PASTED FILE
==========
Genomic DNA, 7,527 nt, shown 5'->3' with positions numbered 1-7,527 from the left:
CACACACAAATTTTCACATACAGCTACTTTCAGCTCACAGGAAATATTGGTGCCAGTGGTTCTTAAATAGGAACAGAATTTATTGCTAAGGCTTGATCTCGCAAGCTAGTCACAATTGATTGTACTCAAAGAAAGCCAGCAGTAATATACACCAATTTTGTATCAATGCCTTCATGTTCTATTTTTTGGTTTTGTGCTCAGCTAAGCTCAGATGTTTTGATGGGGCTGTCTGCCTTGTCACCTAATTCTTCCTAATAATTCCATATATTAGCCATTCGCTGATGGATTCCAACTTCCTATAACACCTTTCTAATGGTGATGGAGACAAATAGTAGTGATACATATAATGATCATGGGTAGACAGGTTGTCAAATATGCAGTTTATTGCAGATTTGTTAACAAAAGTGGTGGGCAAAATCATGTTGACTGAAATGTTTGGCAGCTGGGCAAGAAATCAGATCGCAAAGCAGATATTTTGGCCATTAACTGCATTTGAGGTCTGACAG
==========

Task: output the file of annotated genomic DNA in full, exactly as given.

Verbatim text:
Genomic DNA, 7,527 nt, shown 5'->3' with positions numbered 1-7,527 from the left:
CACACACAAATTTTCACATACAGCTACTTTCAGCTCACAGGAAATATTGGTGCCAGTGGTTCTTAAATAGGAACAGAATTTATTGCTAAGGCTTGATCTCGCAAGCTAGTCACAATTGATTGTACTCAAAGAAAGCCAGCAGTAATATACACCAATTTTGTATCAATGCCTTCATGTTCTATTTTTTGGTTTTGTGCTCAGCTAAGCTCAGATGTTTTGATGGGGCTGTCTGCCTTGTCACCTAATTCTTCCTAATAATTCCATATATTAGCCATTCGCTGATGGATTCCAACTTCCTATAACACCTTTCTAATGGTGATGGAGACAAATAGTAGTGATACATATAATGATCATGGGTAGACAGGTTGTCAAATATGCAGTTTATTGCAGATTTGTTAACAAAAGTGGTGGGCAAAATCATGTTGACTGAAATGTTTGGCAGCTGGGCAAGAAATCAGATCGCAAAGCAGATATTTTGGCCATTAACTGCATTTGAGGTCTGACAG